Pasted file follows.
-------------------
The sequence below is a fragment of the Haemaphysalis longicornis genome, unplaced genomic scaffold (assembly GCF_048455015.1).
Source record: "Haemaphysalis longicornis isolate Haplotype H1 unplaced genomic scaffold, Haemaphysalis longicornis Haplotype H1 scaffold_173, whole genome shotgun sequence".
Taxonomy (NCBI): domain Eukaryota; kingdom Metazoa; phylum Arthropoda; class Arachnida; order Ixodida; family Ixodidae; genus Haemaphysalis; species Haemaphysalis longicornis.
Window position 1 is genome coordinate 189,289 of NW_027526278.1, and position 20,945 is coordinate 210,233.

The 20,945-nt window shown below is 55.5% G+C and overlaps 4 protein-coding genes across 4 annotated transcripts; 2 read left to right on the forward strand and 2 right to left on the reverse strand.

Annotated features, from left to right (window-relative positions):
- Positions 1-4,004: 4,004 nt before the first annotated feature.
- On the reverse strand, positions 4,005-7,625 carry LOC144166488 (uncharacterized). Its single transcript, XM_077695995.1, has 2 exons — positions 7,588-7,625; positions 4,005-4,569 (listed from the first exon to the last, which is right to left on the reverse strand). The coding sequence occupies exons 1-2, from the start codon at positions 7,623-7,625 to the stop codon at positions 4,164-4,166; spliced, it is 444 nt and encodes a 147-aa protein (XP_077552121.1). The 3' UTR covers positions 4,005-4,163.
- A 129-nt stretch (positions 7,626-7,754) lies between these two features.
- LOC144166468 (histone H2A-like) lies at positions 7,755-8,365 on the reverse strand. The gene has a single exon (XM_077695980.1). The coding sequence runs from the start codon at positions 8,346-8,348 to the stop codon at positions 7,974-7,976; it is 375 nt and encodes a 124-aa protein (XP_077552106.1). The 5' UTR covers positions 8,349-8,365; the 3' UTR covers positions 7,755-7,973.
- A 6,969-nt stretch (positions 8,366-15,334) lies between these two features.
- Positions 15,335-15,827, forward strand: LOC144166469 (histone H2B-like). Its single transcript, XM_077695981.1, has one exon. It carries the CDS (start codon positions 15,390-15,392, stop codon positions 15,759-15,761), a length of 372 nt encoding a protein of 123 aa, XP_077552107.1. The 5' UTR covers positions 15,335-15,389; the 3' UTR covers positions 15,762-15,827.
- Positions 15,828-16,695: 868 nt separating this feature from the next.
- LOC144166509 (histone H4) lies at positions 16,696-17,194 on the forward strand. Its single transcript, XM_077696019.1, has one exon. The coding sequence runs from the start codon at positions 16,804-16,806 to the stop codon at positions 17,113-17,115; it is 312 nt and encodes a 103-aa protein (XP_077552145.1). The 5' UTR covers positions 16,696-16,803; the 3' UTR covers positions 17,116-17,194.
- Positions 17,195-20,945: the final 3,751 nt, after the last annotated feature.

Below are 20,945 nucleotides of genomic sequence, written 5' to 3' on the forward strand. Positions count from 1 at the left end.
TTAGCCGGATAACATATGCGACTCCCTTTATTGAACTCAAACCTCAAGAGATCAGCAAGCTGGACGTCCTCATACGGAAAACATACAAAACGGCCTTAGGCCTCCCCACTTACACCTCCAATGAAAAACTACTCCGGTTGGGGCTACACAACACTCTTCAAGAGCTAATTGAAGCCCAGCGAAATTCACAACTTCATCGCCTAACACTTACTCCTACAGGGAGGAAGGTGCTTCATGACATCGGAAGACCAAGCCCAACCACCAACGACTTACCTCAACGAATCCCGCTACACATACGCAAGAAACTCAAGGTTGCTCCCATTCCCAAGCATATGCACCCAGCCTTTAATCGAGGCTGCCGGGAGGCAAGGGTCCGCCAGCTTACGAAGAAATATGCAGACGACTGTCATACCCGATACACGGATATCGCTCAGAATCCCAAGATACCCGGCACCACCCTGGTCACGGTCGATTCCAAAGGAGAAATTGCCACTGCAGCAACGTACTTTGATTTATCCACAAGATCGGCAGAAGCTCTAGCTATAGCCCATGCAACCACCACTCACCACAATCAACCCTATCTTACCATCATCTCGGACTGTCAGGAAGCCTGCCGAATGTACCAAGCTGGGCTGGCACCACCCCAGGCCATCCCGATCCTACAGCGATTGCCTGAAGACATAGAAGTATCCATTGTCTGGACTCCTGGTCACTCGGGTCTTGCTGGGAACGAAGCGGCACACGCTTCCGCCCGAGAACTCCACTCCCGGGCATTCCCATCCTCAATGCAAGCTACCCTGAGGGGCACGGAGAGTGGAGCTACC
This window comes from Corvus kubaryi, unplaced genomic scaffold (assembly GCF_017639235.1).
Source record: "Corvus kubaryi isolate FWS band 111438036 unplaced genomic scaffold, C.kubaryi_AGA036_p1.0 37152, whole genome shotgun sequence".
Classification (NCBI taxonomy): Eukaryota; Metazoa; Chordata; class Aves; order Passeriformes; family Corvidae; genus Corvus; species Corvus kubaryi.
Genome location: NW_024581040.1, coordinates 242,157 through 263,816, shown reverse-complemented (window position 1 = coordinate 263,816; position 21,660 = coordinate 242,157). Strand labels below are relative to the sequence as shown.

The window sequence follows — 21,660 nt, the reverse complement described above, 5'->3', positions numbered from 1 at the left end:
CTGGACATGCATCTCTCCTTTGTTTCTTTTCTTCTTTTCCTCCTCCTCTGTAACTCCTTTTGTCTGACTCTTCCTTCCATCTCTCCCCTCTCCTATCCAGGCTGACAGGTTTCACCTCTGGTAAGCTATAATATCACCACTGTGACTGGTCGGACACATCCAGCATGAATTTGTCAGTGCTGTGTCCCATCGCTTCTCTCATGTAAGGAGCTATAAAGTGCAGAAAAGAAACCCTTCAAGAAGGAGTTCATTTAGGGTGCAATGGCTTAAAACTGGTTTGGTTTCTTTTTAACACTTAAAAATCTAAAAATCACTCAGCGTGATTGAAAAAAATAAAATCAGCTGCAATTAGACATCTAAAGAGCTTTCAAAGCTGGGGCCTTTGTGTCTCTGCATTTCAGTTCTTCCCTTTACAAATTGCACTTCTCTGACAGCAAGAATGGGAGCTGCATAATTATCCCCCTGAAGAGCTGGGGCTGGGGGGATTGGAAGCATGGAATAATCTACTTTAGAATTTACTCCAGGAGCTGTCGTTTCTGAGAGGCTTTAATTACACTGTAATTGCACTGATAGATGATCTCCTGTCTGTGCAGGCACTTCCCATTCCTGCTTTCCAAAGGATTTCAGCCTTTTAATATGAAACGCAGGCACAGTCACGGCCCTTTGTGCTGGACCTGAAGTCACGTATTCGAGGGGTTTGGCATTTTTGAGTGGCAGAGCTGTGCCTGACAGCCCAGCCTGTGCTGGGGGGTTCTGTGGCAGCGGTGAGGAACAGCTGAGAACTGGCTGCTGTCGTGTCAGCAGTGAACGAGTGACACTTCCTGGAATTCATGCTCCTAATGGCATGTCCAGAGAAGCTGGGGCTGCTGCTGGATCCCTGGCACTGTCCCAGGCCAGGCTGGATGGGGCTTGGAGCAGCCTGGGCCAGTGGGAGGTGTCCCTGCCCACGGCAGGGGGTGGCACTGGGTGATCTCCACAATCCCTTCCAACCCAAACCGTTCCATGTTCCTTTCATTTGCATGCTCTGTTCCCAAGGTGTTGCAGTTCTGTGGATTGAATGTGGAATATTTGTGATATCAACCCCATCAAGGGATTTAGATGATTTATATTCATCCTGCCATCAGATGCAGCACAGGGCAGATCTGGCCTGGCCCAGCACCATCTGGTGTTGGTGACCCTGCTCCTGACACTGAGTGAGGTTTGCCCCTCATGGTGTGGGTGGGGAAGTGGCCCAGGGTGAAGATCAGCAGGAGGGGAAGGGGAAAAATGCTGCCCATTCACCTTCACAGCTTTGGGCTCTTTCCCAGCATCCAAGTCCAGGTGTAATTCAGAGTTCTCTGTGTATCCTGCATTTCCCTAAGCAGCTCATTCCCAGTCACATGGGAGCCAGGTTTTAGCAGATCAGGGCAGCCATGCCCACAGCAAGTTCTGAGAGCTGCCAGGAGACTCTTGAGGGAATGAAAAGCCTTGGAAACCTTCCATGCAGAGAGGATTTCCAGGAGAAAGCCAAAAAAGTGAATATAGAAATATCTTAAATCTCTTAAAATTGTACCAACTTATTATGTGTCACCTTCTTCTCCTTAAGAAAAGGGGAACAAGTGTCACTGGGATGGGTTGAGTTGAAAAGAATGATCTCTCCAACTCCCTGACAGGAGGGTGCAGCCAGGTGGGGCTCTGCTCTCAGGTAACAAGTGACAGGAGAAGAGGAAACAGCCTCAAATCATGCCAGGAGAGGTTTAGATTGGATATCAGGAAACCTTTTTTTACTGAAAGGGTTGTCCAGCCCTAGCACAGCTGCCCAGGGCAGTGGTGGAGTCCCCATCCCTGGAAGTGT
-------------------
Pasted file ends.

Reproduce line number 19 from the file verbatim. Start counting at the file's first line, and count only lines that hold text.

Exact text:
Source record: "Corvus kubaryi isolate FWS band 111438036 unplaced genomic scaffold, C.kubaryi_AGA036_p1.0 37152, whole genome shotgun sequence".